Sunday, July 23, 2017

Bent Country has high praise for my new book.

Here's the most excellent review,
found in the Bent Country, also reprinted below. I love that it says I can go too unnoticed for my poetry, as often I am the novelist whom write poetry, when I'm not being the poet who also writes novels. 

Bent Country?

I'm absolutely blown away by the praise and superlatives written here.

But as it says, don't get bent out of shape, (or relax)  it's Sheldon Lee Compton's blog. So who is he?



Sheldon has a lot of fine credits himself.  His fiction and poetry has been published in more than 200 journals both online and in print In 2012, he was a finalist for both the Gertrude Stein Fiction Award and the Still Fiction Award. The Same Terrible Storm was nominated for the Thomas and Lillie D. Chaffin Award for Excellence in Appalachian Writing, while his short stories have been nominated four times for the Pushcart Prize, as well as Best of the Net, storySouth’s Million Writers Award, and cited in Best Small Fictions 2015 and Best Small Fictions 2016, guest edited by Robert Olen Butler and Stuart Dybek, respectively. 




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The Appreciation of Timothy Gager's CHIEF JAY STRONGBOW IS REAL


Chief Jay Strongbow is Real
by Timothy Gager

Big Table Publishing (July 18, 2017)
$14 paperback (Amazon)


Timothy Gager is a fantastic poet. I'd like to say this up front. And I say that for everyone. To my mind, and I could be off base in mentioning this, but I seem to think he may go unnoticed too often for his poetry. Reading his most recent collection, Chief Jay Strongbow is Real, I've become convinced he could be one of our most natural poets. His poems have this feel to them, as if they appeared to him in visions. In truth, I realize this only means he worked on them extraordinarily hard. But still, not everyone can bring across this natural feel in their work.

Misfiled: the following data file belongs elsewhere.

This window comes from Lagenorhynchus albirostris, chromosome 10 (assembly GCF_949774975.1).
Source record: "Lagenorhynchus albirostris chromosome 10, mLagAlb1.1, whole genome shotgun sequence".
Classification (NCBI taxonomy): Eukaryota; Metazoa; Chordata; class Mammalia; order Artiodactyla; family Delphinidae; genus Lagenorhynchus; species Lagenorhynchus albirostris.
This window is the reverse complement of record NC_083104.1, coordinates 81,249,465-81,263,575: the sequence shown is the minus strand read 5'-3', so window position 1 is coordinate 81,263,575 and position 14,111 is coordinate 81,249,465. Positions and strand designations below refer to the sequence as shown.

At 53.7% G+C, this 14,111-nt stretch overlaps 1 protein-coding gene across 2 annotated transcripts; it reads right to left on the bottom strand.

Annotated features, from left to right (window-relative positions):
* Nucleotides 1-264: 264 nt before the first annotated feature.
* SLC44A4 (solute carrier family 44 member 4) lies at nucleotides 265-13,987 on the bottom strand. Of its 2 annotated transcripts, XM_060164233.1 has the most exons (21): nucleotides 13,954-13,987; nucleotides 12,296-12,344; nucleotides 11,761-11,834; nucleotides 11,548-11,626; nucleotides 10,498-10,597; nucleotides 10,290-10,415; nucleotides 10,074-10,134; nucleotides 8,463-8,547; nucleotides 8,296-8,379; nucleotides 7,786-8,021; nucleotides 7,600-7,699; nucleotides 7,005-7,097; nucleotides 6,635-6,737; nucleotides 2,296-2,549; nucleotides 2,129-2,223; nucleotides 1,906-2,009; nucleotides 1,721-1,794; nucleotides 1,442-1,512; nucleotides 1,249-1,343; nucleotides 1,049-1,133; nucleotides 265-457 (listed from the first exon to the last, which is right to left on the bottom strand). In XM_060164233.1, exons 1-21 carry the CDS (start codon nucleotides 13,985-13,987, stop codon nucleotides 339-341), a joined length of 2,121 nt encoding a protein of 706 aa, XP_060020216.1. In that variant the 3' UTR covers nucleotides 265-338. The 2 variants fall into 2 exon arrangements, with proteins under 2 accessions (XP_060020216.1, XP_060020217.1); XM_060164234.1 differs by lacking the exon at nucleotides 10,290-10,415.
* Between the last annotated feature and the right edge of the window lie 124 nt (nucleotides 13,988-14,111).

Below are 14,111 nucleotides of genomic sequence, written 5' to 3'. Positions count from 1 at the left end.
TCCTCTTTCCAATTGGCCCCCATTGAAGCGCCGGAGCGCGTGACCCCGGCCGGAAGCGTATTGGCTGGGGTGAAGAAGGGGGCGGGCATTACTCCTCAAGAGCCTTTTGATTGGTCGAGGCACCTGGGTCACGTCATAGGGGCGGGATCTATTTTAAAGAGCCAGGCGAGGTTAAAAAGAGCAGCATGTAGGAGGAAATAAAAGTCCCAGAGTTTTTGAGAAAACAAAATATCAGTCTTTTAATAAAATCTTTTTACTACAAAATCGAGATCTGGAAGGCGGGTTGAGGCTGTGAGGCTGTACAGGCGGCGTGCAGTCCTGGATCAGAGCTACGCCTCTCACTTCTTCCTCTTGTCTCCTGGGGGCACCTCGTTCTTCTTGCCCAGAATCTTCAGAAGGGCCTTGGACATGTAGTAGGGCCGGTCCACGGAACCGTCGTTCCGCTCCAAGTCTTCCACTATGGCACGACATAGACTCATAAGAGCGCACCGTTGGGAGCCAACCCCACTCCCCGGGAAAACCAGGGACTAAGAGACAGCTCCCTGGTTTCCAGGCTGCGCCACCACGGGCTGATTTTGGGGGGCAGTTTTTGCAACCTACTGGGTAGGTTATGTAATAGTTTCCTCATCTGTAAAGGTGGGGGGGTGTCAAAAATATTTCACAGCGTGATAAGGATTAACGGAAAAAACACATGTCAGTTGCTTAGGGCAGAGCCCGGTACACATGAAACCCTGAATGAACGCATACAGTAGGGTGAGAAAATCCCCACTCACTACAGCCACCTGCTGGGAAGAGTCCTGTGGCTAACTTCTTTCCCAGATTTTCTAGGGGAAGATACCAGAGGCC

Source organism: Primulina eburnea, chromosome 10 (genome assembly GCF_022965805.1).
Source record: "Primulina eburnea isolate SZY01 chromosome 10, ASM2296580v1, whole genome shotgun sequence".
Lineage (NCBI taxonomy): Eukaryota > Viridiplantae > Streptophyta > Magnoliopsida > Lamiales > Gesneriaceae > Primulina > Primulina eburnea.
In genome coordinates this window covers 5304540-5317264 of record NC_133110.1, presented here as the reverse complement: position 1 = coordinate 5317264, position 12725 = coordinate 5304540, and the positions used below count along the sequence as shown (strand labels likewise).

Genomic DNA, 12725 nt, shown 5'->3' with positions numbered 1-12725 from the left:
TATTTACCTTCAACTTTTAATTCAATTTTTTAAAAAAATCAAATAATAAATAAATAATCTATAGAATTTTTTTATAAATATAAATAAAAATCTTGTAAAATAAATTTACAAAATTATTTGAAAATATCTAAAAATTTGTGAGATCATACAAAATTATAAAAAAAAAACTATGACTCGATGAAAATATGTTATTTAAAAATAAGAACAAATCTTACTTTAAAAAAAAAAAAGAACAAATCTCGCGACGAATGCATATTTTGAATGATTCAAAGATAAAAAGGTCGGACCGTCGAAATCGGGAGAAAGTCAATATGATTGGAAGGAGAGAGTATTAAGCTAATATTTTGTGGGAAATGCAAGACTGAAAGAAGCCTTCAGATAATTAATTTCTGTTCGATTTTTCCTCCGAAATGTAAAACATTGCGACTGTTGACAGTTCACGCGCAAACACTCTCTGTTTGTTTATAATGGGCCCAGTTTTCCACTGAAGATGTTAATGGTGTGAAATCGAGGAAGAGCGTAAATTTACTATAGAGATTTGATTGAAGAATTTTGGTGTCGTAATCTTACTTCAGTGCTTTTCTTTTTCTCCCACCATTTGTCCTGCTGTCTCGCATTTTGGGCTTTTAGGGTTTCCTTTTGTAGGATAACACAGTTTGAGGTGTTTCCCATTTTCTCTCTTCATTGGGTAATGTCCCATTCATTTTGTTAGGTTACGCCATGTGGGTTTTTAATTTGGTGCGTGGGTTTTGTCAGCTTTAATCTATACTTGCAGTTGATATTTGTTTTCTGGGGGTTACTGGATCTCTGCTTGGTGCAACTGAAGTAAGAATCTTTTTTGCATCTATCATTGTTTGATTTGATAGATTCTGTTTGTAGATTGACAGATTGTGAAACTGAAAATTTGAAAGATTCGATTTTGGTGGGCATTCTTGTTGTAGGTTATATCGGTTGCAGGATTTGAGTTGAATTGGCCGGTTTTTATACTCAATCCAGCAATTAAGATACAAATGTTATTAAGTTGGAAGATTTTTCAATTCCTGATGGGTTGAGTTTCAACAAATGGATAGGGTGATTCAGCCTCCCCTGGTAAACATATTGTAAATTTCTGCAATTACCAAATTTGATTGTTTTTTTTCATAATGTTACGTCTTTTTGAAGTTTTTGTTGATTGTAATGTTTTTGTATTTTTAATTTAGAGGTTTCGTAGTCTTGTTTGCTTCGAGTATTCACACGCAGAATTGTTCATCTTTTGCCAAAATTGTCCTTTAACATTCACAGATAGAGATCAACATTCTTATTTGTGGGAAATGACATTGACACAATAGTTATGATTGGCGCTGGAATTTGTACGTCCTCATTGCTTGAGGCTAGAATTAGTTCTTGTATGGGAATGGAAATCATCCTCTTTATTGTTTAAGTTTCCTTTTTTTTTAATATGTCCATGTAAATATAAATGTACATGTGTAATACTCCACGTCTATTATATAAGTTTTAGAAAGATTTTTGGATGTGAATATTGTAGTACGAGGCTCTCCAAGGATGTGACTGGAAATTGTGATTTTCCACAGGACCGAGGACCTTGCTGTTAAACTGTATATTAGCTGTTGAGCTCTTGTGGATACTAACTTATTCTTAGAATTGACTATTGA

Take this from Act I, the first of eight sections of poems from the collection, a piece titled "Repatriation":


It’s still happening, now, as 
science, debunked their tall tale

that I wasn’t really a native American,
not a cultural item of lineal descendants

see what they dug up, check the DNA 
which shows, I still long to be in the ground.


Timothy spends a good deal of time at the beginning of this collection dealing with justice and injustice, especially in regard to the native American. In his preface, he explains that his perspective on the treatment of the native American was changed following a failed grade school assignment. He spends time on the subject in the title poem, as well, Chief Jay Strongbow, a former pro wrestler who used a racist gimmick, a popular show technique for those guys in the 1980s. But he doesn't stay on the subject, instead moving on to topics ranging from the complexities of love to the hardships of addiction.

In the poem "Sobriety" with stripped down language and minimal space, Gager absolutely sums up one of many aspects of what staying clean is like, the hourly grind of it and how beautiful recovery can be when managed successfully. The poem begins with a familiar image, the addict or alcoholic in recovery with coffee. In this instance, sitting alone in thought, viewing oil paintings.


view the oil paintings 
hung boats and fields 

thousands of brush strokes 
thousands 


But more than what he can do with a ripe subject matter, and returning to this natural rhythm his style develops on the tongue, it is his use of syntax that can astound in this collection. Of the many poems on display, none show this more clearly for me than "Nursery Rhythms." Have a look at the final stanza and consider while reading how Timothy must have labored over each syllable working in perfect concert with the other.


off my crooked clavicle
sapiens discern vertebrae 
unbreakable, resilient 
missiled. And shatterproof 
glass in pitched little houses 
is how we wind up a catapult.


Big Table Publishing just released this title. I suggest you get to Amazon and get a copy as soon as possible. BTP will have it available at their site soon, I'm sure. In the meantime, know that Timothy is writing poetry that is not only pleasing on a poetic level but is also important on a social level, aware of long-standing debts and the newly-wronged alike and poetry that offers wisdom shared beautifully, not something found easily or often. And he shares this asking nothing in return but your attention.

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